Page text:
Fungal infections following lung transplantation
- Scott M Palmer, MD, MHS
Scott M Palmer, MD, MHS
- Professor of Medicine
- Duke University Medical Center
- Aimee Zaas, MD, MHS
Aimee Zaas, MD, MHS
- Associate Professor of Medicine
- Duke University Medical Center
- Cameron Wolfe, MBBS (Hons)
Cameron Wolfe, MBBS (Hons)
- Director Biopreparedness
- Duke Preparedness & Response Center
- Division of Infectious Diseases
- Duke University
- Section Editors
- Elbert P Trulock, MD
Elbert P Trulock, MD
- Section Editor — Lung Transplantation
- Professor of Medicine
- Washington University School of Medicine
- Carol A Kauffman, MD
Carol A Kauffman, MD
- Editor-in-Chief — Infectious Diseases
- Section Editor — Fungal Infections
- Professor of Internal Medicine
- University of Michigan Medical School
- Veterans Affairs Ann Arbor Healthcare System
Lung transplantation is an effective treatment for a wide range of advanced lung diseases. While the survival of lung transplant recipients continues to improve , outcomes after lung transplantation remain inferior to other types of solid organ transplantation. Infectious complications contribute substantially to morbidity and mortality following lung transplantation.
Fungal infections are a frequent complication in lung transplant recipients, with one year cumulative incidence of 8.6 percent . Aspergillus and Candida species cause the majority of fungal infections in lung transplant recipients; Cryptococcus spp, the agents of mucormycosis, endemic fungi (Histoplasma, Coccidioides, and Blastomyces spp), Scedosporium spp, Fusarium spp, and dematiaceous molds are other important causes (table 1) [3,4].
This topic reviews fungal infections in lung transplant recipients. Bacterial, viral, and mycobacterial infections in lung transplant recipients, as well as the evaluation, treatment, and prophylaxis of infection in solid organ transplant recipients, are reviewed separately. (See "Bacterial infections following lung transplantation" and "Prevention of cytomegalovirus infection in lung transplant recipients" and "Tuberculosis in solid organ transplant candidates and recipients" and "Nontuberculous mycobacterial infections in solid organ transplant candidates and recipients" and "Evaluation for infection before solid organ transplantation" and "Infection in the solid organ transplant recipient" and "Prophylaxis of infections in solid organ transplantation".)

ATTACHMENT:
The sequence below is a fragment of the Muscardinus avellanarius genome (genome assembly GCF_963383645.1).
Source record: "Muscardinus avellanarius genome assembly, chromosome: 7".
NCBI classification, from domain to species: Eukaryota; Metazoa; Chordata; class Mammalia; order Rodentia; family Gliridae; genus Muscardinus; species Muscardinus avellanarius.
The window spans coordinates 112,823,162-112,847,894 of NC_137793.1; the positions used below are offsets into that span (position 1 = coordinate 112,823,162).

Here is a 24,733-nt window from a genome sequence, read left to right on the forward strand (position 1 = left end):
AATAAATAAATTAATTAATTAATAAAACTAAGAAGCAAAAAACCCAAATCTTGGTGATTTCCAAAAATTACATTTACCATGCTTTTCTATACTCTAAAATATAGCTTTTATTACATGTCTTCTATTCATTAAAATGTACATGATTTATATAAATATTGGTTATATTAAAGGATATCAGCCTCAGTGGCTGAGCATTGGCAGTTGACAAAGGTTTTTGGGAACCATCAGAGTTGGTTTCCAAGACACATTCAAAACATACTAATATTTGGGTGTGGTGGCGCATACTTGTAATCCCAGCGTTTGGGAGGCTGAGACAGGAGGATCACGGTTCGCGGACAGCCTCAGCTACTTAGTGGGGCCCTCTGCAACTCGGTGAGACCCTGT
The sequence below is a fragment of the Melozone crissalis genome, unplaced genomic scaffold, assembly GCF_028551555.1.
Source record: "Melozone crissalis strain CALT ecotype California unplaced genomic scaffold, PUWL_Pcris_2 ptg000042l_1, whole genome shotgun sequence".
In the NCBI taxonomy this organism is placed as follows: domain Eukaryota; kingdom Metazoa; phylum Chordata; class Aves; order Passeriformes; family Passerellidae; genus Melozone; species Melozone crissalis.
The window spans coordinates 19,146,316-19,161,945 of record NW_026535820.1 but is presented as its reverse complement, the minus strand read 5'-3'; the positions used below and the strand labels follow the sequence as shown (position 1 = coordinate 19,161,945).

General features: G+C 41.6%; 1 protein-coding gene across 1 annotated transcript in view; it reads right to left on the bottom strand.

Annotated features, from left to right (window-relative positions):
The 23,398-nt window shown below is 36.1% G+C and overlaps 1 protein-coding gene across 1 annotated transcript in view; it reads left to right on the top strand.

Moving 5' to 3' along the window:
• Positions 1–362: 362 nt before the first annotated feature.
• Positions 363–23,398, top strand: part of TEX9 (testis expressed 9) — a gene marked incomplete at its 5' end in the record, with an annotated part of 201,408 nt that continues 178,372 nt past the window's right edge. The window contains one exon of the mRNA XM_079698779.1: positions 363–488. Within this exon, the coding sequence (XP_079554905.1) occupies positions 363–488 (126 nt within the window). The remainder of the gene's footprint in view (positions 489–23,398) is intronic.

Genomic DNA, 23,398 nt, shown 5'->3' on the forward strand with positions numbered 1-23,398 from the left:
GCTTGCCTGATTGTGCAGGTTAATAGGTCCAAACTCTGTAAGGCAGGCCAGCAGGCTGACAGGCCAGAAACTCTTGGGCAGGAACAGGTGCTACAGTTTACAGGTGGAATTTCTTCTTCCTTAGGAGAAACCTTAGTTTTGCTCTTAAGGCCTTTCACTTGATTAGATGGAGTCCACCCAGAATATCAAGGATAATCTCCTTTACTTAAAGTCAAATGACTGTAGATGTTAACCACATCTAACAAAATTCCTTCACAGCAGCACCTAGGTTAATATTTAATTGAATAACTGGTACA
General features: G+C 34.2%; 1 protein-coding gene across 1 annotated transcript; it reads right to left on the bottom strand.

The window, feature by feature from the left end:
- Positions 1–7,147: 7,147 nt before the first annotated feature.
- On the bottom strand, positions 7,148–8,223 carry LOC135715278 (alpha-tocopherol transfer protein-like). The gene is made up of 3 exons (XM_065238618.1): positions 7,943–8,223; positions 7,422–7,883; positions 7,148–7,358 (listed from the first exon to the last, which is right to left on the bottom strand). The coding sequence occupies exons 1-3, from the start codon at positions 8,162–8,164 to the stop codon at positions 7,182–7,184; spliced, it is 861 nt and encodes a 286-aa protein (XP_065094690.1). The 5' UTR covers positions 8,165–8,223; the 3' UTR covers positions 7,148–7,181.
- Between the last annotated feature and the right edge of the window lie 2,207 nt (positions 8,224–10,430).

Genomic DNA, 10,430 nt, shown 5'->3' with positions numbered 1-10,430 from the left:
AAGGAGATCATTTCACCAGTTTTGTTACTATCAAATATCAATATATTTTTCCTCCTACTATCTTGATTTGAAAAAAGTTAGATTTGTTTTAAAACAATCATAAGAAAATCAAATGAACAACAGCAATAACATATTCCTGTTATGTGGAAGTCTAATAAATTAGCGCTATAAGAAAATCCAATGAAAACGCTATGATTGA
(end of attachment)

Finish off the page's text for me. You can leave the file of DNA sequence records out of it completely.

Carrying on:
RISK OF INFECTION
Lung transplant recipients are at high risk of infectious complications due to the following factors:
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- RISK OF INFECTION
- TIMELINE OF INFECTION
- EVALUATION FOR INFECTION
- Risk factors
- Clinical manifestations
- - Tracheobronchial aspergillosis
- - Pulmonary aspergillosis
- - Other sites
- - Galactomannan, beta-D-glucan, and PCR
- - Tracheobronchial aspergillosis
- - Pulmonary and disseminated aspergillosis
- OTHER FUNGAL INFECTIONS
- Endemic fungi
- Pneumocystis jirovecii
- Invasive fungal infections
- - Approach to prophylaxis
- - Efficacy
- Nebulized amphotericin B
- Pneumocystis pneumonia
- SUMMARY AND RECOMMENDATIONS
- Clinical manifestations and diagnosis
- Treatment of aspergillosis
- Antifungal prophylaxis